It came back to me covered with the “nautical nonsense” of SpongeBob SquarePants and his partners. The black lettering of my name, which once stood boldly alone in the middle of the yellow plastic, was now barely visible, surrounded as it was by the images of this cartoon hero and his friends. The artist sent a message to me upon delivery, apologizing for the theme but explaining that the stickers she used were the only supplies she had. Declaring it to be perfect, I pinned it immediately upon my shirt.
And so it turned out to be.
The last of the mad dash to Christmas was in full swing at the grocery store, and the front end was packed with people standing in long lines waiting to be checked out. I was manning the express lane, designed for small orders and speedy service. Along came a customer who, unlike everyone else in the store, was not in a hurry. Part of it was her age and lack of mobility; she had one speed, and it was slow. On top of that, she had many questions about food prices and fuel points, all of which I tried to answer, to the increasing frustration and exasperation of the next woman in line. Huffing and puffing, stamping her feet and glaring at the poor lady in front of her, she was clearly trying to communicate to the woman that she was taking too long. By the time the first customer finally shuffled on I was afraid to even speak to this next one, for fear that if she opened her mouth she would blow her top and all kinds of horrible things would come out from between her lips. So I skipped my usual greetings and just started scanning her groceries as fast as I could while she stared at the counter, fuming. Finally I had to talk to her to tell her how much she owed, and she lifted her head to look at me as I spoke. “Here it comes…!!!” I thought to myself, bracing for the explosion of rage that I was sure was coming.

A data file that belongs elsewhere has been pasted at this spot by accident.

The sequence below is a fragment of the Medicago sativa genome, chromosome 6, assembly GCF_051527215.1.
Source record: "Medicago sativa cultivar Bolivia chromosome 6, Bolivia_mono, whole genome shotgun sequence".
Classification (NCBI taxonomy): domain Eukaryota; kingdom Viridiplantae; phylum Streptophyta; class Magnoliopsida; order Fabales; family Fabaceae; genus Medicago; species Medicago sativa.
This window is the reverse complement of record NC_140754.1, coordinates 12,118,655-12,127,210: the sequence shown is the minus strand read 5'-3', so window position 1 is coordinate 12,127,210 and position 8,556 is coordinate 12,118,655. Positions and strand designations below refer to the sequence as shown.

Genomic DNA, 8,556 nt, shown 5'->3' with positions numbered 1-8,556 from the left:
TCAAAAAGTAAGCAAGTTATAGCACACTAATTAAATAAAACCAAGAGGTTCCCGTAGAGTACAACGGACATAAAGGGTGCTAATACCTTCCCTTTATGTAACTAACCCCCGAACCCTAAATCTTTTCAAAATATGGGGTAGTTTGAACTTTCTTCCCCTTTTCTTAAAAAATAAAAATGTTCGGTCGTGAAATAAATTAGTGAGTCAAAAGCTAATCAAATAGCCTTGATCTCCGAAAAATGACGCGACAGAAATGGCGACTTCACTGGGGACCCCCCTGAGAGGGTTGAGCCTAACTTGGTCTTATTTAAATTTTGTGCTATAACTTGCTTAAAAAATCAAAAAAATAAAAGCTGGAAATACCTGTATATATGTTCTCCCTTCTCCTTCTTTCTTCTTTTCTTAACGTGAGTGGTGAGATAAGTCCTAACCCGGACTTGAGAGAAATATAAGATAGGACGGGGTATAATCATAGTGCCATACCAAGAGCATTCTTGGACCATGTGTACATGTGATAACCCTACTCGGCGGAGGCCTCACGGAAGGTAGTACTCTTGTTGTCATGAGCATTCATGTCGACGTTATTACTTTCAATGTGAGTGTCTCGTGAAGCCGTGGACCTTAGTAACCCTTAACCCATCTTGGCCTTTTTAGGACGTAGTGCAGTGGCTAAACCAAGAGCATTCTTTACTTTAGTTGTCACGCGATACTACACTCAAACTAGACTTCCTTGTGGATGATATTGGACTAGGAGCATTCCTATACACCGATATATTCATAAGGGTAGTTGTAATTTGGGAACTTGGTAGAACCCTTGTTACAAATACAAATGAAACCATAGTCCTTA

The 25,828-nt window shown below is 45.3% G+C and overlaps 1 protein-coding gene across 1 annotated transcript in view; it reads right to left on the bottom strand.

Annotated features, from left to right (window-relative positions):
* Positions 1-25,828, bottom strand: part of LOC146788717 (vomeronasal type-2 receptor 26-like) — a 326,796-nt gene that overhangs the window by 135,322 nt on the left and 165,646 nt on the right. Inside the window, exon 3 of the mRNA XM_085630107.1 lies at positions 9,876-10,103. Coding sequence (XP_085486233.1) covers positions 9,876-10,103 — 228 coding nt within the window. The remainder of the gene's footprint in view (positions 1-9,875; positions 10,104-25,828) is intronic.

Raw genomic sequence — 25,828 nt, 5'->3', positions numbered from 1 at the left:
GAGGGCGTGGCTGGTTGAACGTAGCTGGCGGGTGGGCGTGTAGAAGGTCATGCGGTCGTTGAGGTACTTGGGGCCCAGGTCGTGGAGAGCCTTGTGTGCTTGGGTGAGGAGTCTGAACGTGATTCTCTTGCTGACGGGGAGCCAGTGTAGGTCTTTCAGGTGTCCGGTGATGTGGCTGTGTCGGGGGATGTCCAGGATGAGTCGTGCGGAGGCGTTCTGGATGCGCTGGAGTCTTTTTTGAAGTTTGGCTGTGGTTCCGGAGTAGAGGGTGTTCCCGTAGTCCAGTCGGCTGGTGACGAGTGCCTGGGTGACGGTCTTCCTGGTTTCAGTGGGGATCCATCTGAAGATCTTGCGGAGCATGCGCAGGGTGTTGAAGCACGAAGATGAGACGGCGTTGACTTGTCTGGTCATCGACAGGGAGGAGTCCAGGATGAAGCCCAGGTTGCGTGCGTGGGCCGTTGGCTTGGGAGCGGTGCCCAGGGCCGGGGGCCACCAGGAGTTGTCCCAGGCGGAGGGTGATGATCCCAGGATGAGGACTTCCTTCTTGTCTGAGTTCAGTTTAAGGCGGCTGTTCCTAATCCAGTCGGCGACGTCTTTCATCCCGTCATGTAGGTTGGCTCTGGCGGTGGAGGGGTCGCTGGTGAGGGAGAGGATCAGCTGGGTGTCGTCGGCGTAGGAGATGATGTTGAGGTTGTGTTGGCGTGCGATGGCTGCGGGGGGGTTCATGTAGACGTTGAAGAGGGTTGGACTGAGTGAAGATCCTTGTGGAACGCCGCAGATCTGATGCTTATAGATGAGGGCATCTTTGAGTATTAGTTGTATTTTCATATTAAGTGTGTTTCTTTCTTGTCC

That’s when the miracle occurred.
As she raised her eyes, she caught sight of the name tag pinned on my shirt. “You’ve got SPONGEBOB!!!!” she fairly screamed, a huge grin suddenly breaking across her face. She laughed and smiled some more, gave me my money and told me how much she loved that show. Too stunned at the total transformation in her attitude to answer her, I handed her the receipt and she happily went on her way.
Thinking about the incident later it occurred to me that when the customer looked at my name tag, she never even noticed my name, which was lost in the multitude of stickers around it. All she saw was SpongeBob and his buddies, the source of her joy. And for those of us who call ourselves Christians, that should similarly be our goal, that people see Christ and feel His love and touch in the words and actions surrounding our lives, and, as they go, remember not our names, but His as the source of the impact on their lives and the subsequent happiness in their hearts.
Cartoon characters can’t alter the circumstances of one’s life at all. Momentary mood changers, they merely supply diversion and laughter, welcome anytime, but especially when our stress levels are at the breaking point. The effects of their influence diminish the minute they are no longer in view. Christ, however, works ever more effectively by changing us from the inside out, so that the situations we face daily no longer have a hold over us and our actions are not dictated by those of the people around us, whether they be fast or slow or even know that we’re in a hurry. We won’t have to pin our joy on our clothing for others to notice it; instead it should overflow unconsciously and continuously from a heart filled with the same.
A picture of SpongeBob changed that lady from being the maddest person on the planet to the happiest woman on earth…temporarily…, but a vision of Christ can fill a heart with eternal joy and produce life change that is clearly out of this world.
May He be that visible in you and me.
“And do not be conformed to this world, but be transformed by the renewing of your mind, in order to prove by you what is that good and pleasing and perfect will of God.”
(Romans 12:2 MKJV)